Councils to review transition plan

Councils to review transition plan

Each city to look over revised proposal, but in separate meetings

CHAMPAIGN — City officials say a new agreement to spin off Urbana-Champaign Big Broadband as a private nonprofit includes more rules for transparency and stronger policies on minority contracting after the two city councils critiqued the plan in a joint session last week.

With the new agreement in front of them, the two city councils are set to meet this week — separately this time — to discuss and possibly take action on the proposal that would send the government-run Internet service provider on a path toward privatization.

The Urbana City Council is scheduled to meet at 7 p.m. tonight in the Urbana City Building, 400 S. Vine St.

The Champaign City Council is scheduled to meet at 7 p.m. Tuesday in the Champaign City Building, 102 N. Neil St.

Until now, the $30 million UC2B project has received most of its funding from the federal government. The cities and the University of Illinois received a federal grant in 2010 that paid for Big Broadband's construction in underserved neighborhoods to bolster Internet access in low-income areas.

That grant expires Sept. 30, and any expenses the network incurs after that will be on the shoulders of the local governments if it is still in their control. City officials hope to have the network spun off into a private nonprofit by that time, but they expect it will still need some help from the cities for the first six months or so to get off the ground.

After that, they expect the network to run like a business — with revenues covering all its expenses and without public subsidy.

Some Urbana City Council members last week were concerned by what they thought was an incredibly condensed timeline for the transformation of UC2B into a private nonprofit.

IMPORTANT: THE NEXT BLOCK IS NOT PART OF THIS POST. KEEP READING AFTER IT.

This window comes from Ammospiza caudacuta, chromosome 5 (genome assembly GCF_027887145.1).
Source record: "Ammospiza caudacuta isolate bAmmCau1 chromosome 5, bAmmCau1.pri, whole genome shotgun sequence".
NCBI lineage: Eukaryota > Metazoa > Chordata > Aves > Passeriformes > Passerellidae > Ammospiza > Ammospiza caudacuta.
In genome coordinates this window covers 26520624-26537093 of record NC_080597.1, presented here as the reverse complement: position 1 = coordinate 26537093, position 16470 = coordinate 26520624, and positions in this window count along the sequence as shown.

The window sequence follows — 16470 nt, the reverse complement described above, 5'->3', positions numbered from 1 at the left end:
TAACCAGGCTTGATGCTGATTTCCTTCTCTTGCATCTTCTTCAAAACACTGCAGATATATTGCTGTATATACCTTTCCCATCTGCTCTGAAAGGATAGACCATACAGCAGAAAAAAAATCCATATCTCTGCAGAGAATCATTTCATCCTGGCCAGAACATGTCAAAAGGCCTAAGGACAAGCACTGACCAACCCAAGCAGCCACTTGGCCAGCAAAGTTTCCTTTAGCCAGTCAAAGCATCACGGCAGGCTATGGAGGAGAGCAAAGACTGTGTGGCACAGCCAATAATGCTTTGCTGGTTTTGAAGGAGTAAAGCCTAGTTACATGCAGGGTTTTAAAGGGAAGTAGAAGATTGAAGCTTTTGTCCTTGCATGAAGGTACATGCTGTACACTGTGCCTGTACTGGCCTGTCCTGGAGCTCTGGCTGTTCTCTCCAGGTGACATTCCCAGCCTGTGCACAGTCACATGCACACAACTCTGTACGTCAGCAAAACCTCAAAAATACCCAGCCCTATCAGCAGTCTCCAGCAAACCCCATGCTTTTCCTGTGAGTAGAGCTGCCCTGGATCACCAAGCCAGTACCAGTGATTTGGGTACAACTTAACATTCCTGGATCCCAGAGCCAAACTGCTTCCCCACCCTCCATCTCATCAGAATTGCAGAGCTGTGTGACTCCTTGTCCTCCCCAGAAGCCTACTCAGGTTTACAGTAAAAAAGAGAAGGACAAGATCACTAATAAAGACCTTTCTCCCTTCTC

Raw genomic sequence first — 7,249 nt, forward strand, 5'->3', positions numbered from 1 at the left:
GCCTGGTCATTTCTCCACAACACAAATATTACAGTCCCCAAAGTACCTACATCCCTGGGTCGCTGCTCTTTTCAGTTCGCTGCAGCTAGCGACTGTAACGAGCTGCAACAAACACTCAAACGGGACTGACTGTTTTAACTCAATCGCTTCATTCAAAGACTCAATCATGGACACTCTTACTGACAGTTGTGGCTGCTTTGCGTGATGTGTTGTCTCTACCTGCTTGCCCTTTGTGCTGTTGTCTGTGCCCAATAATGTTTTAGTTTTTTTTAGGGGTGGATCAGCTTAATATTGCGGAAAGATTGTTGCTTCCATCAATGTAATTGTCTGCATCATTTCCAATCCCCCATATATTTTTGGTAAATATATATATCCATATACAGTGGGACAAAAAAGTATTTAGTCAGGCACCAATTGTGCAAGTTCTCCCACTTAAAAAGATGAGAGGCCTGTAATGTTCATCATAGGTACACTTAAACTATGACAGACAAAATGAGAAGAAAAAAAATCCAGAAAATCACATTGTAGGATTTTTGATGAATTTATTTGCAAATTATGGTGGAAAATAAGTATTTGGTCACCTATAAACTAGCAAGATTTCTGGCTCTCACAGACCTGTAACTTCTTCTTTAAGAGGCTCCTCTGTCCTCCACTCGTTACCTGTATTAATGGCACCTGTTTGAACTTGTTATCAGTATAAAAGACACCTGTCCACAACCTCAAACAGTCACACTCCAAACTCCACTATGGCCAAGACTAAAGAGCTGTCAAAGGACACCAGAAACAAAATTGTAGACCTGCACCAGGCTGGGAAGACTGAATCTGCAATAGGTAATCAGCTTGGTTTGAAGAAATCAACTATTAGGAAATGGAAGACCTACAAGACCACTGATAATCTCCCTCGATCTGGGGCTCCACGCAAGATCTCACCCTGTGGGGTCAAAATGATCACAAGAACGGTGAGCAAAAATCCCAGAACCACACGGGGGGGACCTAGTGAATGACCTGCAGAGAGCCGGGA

City officials have been planning to spin it off for some time, but the city councils did not meet to discuss the specifics until last week.

In a memo to the Urbana city council, administrators explain the urgency. They say the federal agency administering the grant did not contact the local governments about the deadline until July 22. The deadline to submit the application to transfer UC2B assets is due Aug. 15.

"Thus, the Founding Entities did not learn of the application submission deadline until July 22nd," the memo said.

Many of the changes the city councils recommended at their joint meeting last week are included in the new proposal they will see this week: It includes a requirement that the nonprofit submit an annual report to the cities and that the network's high, self-imposed standards for procuring minority contractors be maintained.

The new agreement would also keep ownership of UC2B infrastructure — the fiber in the ground — in control of the government consortium that owns it now. The consortium would lease or license that network to the new nonprofit after some officials expressed concern that it would eventually fall into the hands of a for-profit agency.

Sections (2):News, Local

Comment viewing options

Select your preferred way to display the comments and click "Save settings" to activate your changes.
pattsi wrote on August 05, 2013 at 2:08 pm

It is too bad that the concept of morphing this project to a coop rather than a not-for-profit got buried in the wave of desires of those at the helm. Having watched the joint meeting now 3 times, many flags of caution are flying in the wind causing a specturlation that the next morphing will be to private within a decade. This will negate the purpose of the milions of federal dollars that helped bring broadband to the community. Further, I encourage those who will be voting on this new entity to include term limits for the board members in the by-laws.

cretis16 wrote on August 05, 2013 at 5:08 pm

I too watched the wheels of progress turn. Why would a possibly private entity deem that minorities would be guaranteed a portion of the business. These sorts of "must hire" boat anchor conditions severely limit any participation by private business. No ethnic or racial group should be allowed to move to the head of the line. Very short-sighted.